This Rhizomatous begonia ( my favorite, if I liked begonias) is a striking variety called ‘Persian Brocade’ This was raised by Jocelyn Sherman of Middletown, RI.

Most serious begonia growers raise their plants in glass containers.
This rather exotic looking Columnea minor looks anything but minor. A twining, rambling plants, it’s blossoms where extraordinary. Within a genus of over 200 species, this one makes it on my wish list. I think you can find one here when they are back in stock, or here. What a magnificent windowsill plant, and I would never ever think of ordering one, simply from the catalog shots. You really need to see the whole plant full grown.

If you live in an apartment, or don’t have a greenhouse, the broad and highly interesting group of plants known collectively as Gesneriads ( mainly those within Gesneriaceae), offer tremendous diversity in both size, and habit. We all know about the most common family members, the Siningia (Gloxinia is one) and Sainpaulia (the African Violets), but there are SO many more to discover. You may be surprised at how many gesneriads you can collect, from the tiniest gems only an inch or so wide, to massive outdoor perennials. Mostly, they are warm, tropical and fuzzy leaved yet some have glossy leaves. Some are vining, while others grow in perfect rosettes. Most have spectacular flowers.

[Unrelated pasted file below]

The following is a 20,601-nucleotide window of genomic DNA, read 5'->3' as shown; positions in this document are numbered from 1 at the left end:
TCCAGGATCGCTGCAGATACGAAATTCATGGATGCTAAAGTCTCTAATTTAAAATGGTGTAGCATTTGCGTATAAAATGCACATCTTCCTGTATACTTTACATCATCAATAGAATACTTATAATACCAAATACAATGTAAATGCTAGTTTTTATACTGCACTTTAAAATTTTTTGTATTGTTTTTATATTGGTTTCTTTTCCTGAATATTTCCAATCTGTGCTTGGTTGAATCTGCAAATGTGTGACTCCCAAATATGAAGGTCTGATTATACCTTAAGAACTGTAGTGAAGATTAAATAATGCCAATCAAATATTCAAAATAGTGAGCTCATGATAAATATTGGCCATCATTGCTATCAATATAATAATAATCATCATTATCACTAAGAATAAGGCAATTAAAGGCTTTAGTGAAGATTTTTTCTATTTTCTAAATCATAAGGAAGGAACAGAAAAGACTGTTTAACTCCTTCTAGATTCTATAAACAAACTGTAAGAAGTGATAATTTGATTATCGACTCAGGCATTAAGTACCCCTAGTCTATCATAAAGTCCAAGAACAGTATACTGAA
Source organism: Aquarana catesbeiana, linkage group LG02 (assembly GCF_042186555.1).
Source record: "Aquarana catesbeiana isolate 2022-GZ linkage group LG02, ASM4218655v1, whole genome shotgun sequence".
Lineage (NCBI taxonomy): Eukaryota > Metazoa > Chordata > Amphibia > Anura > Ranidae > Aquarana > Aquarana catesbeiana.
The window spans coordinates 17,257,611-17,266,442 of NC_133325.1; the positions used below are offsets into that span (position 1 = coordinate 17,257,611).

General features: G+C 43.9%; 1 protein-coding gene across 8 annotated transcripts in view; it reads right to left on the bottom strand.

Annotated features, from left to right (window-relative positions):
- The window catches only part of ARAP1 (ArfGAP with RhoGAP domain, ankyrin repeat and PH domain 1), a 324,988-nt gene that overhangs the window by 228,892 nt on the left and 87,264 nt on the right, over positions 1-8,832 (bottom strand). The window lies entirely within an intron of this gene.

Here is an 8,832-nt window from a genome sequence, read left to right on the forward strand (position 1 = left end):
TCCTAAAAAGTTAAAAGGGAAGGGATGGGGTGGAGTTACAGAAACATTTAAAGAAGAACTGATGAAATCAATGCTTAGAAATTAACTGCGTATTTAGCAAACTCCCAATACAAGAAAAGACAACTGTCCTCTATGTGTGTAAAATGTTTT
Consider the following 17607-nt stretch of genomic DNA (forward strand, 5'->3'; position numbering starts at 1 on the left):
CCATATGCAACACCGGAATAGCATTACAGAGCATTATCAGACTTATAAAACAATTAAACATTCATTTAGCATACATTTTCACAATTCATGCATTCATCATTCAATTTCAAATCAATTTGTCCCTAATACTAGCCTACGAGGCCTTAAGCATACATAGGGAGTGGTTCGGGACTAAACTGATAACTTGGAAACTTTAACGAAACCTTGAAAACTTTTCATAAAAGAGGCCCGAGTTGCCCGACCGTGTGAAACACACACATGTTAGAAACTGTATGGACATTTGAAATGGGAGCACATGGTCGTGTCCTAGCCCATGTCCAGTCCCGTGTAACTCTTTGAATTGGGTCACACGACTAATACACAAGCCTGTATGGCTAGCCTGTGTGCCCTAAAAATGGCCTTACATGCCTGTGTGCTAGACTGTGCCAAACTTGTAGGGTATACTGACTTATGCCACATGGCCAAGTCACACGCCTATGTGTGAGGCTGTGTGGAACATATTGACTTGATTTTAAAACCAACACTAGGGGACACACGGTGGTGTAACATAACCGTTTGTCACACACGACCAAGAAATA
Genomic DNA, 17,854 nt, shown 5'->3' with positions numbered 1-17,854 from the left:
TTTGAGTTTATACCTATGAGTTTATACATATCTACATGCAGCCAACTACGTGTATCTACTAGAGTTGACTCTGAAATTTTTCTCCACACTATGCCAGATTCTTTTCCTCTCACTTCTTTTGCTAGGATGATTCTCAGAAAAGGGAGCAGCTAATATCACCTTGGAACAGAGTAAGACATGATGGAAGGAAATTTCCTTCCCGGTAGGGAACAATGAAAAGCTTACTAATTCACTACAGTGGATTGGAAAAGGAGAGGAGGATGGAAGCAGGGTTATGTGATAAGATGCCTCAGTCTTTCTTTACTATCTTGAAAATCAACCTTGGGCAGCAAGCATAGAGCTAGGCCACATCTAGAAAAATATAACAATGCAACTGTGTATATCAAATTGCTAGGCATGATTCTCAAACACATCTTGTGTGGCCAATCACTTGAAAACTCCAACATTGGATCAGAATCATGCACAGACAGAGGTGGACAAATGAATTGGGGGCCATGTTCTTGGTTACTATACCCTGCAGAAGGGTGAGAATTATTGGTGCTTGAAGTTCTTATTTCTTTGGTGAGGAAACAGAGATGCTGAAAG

…although the judges seems to think otherwise.

Without defending my position any more, here are some very poor iPhone images from this past weekends’ shows at Tower Hill. All kidding aside, both gesneriads (those often fuzzy-leaved plants in the same family as African Violets) and begonias make terrific terrarium and window-sill plants, and they make for a curious and interesting option to most plants sold as terrarium plants, so look for them either on-line (some of my favorite sources for really interesting terrarium plants are listed below) or at your better garden centers.

I’m not sure how I feel about these newer Streptocarpus varieties, but they sure are striking.